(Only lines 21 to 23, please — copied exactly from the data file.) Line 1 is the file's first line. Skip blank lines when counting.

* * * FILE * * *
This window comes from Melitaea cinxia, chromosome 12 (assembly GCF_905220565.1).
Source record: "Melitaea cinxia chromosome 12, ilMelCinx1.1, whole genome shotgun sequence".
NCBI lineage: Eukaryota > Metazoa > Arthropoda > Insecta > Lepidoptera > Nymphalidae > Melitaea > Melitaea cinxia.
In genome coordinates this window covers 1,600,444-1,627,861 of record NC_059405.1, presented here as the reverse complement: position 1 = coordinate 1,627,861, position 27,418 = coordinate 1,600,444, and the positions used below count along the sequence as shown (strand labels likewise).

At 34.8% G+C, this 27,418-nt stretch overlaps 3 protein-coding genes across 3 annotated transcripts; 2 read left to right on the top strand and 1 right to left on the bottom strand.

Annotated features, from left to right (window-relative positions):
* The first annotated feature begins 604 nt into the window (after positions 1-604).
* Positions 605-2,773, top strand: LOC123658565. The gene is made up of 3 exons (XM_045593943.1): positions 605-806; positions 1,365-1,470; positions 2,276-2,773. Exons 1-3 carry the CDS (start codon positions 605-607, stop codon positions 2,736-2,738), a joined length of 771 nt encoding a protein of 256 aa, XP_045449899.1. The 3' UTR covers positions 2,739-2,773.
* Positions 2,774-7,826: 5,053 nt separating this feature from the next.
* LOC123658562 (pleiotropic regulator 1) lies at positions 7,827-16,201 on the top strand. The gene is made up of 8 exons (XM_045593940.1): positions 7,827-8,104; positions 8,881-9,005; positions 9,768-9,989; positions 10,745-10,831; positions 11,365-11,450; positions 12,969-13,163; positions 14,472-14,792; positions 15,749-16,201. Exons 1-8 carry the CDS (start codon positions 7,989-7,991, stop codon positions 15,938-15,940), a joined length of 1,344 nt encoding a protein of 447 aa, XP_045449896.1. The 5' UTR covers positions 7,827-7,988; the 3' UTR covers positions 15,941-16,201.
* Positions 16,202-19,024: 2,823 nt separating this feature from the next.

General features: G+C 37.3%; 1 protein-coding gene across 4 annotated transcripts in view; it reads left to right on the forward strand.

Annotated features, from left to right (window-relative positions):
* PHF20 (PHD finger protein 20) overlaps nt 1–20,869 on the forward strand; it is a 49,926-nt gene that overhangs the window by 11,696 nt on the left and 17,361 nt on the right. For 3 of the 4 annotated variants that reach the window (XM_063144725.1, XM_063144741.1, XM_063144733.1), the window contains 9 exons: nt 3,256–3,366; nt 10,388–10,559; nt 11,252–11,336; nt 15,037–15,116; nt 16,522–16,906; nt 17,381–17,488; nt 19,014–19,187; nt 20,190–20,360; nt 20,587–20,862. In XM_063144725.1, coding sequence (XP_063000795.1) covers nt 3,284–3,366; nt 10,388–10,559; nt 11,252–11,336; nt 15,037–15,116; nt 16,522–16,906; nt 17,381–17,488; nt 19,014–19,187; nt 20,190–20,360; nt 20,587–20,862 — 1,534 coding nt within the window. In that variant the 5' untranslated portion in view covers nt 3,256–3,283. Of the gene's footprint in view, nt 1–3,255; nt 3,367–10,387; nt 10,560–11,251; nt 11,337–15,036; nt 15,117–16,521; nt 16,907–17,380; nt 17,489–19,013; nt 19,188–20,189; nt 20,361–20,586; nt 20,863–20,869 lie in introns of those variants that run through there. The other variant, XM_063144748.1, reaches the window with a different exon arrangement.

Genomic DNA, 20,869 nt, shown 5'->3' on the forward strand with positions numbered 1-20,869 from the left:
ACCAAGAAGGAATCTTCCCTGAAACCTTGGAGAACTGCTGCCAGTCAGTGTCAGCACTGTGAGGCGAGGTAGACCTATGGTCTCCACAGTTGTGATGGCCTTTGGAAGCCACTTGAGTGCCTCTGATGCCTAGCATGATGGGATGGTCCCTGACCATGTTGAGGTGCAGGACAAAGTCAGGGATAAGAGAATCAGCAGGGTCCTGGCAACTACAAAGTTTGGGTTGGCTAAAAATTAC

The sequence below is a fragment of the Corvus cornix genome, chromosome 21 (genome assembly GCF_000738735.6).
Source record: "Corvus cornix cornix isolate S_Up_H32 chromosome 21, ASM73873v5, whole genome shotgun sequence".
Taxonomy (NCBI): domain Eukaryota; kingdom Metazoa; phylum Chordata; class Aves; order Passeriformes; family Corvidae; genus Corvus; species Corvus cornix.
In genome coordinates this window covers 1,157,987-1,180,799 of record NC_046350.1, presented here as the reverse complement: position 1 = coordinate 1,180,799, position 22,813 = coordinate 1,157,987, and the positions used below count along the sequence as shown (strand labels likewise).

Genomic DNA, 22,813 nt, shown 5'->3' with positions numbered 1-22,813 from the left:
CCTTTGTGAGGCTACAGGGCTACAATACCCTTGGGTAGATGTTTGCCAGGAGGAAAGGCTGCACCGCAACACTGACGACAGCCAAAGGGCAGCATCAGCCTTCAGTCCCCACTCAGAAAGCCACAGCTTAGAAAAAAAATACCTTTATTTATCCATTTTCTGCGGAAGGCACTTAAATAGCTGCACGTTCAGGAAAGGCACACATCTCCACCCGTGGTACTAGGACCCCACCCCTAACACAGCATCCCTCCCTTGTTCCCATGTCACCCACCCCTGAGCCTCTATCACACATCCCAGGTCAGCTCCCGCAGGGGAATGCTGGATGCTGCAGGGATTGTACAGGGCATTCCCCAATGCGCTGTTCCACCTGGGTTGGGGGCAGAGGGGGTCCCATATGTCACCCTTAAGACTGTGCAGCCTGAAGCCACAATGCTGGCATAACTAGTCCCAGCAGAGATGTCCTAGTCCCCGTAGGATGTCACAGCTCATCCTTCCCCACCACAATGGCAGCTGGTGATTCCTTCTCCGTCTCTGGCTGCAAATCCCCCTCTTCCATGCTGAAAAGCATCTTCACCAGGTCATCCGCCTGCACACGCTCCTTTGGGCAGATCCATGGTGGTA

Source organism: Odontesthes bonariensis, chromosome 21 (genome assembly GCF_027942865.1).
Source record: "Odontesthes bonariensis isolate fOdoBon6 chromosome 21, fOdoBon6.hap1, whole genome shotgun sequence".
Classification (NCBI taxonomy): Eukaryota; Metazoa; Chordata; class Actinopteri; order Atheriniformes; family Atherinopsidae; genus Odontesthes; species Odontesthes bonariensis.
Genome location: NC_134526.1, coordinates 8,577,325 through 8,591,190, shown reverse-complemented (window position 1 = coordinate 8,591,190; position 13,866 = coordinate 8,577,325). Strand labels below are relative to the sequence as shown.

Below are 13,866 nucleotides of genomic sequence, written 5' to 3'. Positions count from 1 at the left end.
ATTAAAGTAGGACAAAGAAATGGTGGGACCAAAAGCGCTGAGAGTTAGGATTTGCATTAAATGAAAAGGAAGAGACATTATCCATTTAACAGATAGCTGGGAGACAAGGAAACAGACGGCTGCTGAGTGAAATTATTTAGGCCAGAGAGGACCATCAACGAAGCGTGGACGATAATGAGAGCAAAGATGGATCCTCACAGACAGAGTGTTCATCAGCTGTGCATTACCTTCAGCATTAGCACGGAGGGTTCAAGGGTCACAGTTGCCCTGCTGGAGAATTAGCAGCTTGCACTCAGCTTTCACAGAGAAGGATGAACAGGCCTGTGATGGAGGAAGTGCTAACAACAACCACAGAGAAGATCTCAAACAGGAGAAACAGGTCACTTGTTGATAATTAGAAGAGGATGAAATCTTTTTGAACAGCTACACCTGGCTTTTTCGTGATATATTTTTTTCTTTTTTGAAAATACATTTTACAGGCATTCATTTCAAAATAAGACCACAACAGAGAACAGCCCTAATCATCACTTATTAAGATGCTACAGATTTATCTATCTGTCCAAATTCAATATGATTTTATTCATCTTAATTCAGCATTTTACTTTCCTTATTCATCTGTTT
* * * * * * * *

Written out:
Genomic DNA, 22,813 nt, shown 5'->3' with positions numbered 1-22,813 from the left:
CCTTTGTGAGGCTACAGGGCTACAATACCCTTGGGTAGATGTTTGCCAGGAGGAAAGGCTGCACCGCAACACTGACGACAGCCAAAGGGCAGCATCAGCCTTCAGTCCCCACTCAGAAAGCCACAGCTTAGAAAAAAAATACCTTTATTTATCCATTTTCTGCGGAAGGCACTTAAATAGCTGCACGTTCAGGAAAGGCACACATCTCCACCCGTGGTACTAGGACCCCACCCCTAACACAGCATCCCTCCCTTGTTCCCATGTCACCCACCCCTGAGCCTCTATCACACATCCCAGGTCAGCTCCCGCAGGGGAATGCTGGATGCTGCAGGGATTGTACAGGGCATTCCCCAATGCGCTGTTCCACCTGGGTTGGGGGCAGAGGGGGTCCCATATGTCACCCTTAAGACTGTGCAGCCTGAAGCCACAATGCTGGCATAACTAGTCCCAGCAGAGATGTCCTAGTCCCCGTAGGATGTCACAGCTCATCCTTCCCCACCACAATGGCAGCTGGTGATTCCTTCTCCGTCTCTGGCTGCAAATCCCCCTCTTCCATGCTGAAAAGCATCTTCACCAGGTCATCCGCCTGCACACGCTCCTTTGGGCAGATCCATGGTGGTA

Source organism: Odontesthes bonariensis, chromosome 21 (genome assembly GCF_027942865.1).